According to the invention for the formation of liposomes in microfluidic systems, the characteristics of fluidic flow in a micrometer-scale channel can be used to precisely control the distribution of chemical conditions and mechanical forces so that they are constant on a length scale equivalent to that of a liposome. Hence, forming liposomes in a micrometer-scale flow field results in more homogenous conditions during liposome self-assembly and resultant liposome populations that are more uniform in size, hence of low polydispersity. Theoretical analysis of the laminar flow field engendered by microchannel flow when three microfluidic channels intersect show that the distribution of chemical species within the microfluidic network is constant and predictable (see, e.g., FIG. 1 a, further discussed below).

Thus, the invention includes methods for producing a liposome-containing composition, which includes: providing a solvent stream of a composition of lipids or lipid-forming materials dissolved in a solvent through a central microchannel having a hydrodynamic diameter of 100 μm or less, preferably 70 μm or less; and impinging on said solvent stream through at least one side microchannel at least one aqueous stream of an aqueous composition which hydrodynamically focuses the solvent stream and forms a stream within the central microchannel having an interfacial region where the solvent stream and the at least one aqueous stream diffuse into each other to provide conditions such that liposomes self-assemble from the lipids or lipid-forming materials. In a preferred embodiment, at least two aqueous streams provided by at least two side microchannels, which at least partially oppose one another, impinge on the solvent stream to hydrodynamically focus it. More preferably, two aqueous streams provided by two side microchannels each at a 90° or less angle to the solvent stream, and opposite one another, impinge on the solvent stream to hydrodynamically focus it. However, other means of providing one or more side streams to focus the solvent stream and provide the interfacial region for liposome formation may be used.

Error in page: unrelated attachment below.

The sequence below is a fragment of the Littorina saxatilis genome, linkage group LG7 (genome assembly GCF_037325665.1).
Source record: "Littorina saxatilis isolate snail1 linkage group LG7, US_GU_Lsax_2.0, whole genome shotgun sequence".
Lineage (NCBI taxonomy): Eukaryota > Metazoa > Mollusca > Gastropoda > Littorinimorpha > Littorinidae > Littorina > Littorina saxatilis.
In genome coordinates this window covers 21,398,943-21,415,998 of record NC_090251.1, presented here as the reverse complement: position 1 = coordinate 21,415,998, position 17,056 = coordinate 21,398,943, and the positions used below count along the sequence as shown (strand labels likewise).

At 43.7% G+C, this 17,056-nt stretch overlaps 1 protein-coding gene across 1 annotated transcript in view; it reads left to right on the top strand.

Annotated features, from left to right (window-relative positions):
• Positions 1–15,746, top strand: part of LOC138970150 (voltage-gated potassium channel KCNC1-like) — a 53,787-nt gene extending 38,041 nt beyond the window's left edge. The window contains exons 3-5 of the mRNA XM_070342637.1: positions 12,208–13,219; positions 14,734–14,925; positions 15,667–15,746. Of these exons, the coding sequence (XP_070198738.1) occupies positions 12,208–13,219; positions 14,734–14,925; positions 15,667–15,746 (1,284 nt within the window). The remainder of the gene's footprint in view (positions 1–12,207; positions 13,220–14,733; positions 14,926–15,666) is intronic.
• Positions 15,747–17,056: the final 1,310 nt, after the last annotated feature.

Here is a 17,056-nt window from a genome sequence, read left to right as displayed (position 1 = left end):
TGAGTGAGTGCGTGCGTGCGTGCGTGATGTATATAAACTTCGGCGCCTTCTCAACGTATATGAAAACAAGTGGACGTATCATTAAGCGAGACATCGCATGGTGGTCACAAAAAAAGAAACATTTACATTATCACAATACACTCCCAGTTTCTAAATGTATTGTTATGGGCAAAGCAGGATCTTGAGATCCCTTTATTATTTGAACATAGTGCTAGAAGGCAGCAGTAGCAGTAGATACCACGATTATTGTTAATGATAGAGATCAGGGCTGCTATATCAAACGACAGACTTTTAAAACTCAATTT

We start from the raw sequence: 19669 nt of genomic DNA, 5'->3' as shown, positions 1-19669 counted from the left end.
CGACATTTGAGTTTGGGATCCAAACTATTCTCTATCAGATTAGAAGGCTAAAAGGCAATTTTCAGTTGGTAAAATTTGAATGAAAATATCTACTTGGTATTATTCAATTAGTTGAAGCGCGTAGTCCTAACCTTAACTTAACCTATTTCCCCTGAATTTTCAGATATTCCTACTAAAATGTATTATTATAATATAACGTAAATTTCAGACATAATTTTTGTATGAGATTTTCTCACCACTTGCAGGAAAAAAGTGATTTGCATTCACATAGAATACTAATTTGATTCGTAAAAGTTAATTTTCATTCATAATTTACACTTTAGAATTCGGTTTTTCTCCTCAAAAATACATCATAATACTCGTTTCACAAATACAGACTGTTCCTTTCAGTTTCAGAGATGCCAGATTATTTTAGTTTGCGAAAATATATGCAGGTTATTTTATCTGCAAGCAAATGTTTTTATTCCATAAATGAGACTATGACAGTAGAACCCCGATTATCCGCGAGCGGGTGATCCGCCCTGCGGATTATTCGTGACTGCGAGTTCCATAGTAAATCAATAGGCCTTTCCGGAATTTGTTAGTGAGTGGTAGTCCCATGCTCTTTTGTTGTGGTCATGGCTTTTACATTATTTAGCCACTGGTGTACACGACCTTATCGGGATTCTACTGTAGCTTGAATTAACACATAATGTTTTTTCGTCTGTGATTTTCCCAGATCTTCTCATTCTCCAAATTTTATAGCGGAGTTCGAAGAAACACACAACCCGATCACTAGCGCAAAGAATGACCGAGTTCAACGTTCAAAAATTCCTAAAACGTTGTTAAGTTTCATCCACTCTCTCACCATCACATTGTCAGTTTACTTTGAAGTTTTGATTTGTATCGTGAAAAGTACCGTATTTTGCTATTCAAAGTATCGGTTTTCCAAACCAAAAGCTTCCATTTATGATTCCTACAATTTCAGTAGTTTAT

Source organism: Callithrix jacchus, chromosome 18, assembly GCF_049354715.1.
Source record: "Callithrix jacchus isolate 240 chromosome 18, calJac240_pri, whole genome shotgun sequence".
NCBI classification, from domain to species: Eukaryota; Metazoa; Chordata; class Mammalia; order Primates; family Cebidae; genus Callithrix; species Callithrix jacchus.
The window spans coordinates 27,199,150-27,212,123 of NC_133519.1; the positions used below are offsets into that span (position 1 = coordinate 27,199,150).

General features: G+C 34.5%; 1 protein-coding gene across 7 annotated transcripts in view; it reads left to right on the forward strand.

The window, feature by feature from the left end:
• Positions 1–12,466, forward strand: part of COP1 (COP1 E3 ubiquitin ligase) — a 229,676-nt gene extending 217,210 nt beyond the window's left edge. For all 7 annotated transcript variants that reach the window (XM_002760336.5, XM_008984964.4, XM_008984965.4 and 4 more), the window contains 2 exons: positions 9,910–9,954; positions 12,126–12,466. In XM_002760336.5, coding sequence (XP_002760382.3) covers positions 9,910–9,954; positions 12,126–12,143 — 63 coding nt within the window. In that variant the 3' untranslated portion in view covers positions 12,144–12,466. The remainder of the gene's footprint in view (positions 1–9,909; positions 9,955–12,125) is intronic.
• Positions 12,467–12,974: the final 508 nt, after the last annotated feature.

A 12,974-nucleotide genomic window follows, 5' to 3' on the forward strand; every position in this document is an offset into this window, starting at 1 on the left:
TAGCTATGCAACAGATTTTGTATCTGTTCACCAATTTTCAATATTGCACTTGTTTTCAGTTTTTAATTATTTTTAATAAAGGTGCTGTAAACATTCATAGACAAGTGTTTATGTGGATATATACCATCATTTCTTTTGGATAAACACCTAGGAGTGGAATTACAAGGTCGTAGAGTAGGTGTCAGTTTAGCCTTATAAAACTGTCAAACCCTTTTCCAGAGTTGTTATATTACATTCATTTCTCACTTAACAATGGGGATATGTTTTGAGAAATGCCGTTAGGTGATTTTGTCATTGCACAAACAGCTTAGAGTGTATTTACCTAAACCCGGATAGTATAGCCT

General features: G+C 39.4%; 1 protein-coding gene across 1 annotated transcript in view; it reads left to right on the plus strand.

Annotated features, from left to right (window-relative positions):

For collection of the formed liposomes, it can be useful to provide, downstream of the region where the liposomes form, at least one side outlet microchannel for removing non-liposome materials from the central microchannel. The formed liposomes will flow in the central microchannel, typically as a tightly focused stream in the center area of the channel, owing to the low Reynold's number laminar flow typical of microfluidics and to the low diffusion coefficient of the formed liposomes. The outlet can be simply provided by one or more branching side microchannels. Material outside the diameter of the tightly focused stream of formed liposomes will be removed by such outlet channels facilitating isolation of a liposome suspension formed in the center of the central microchannel. In a preferred embodiment, non-liposome materials are removed from the central microchannel by two side outlet microchannels angled at 90° or more to the central microchannel and on opposite sides thereof. Other means for separating the formed liposomes can also be used.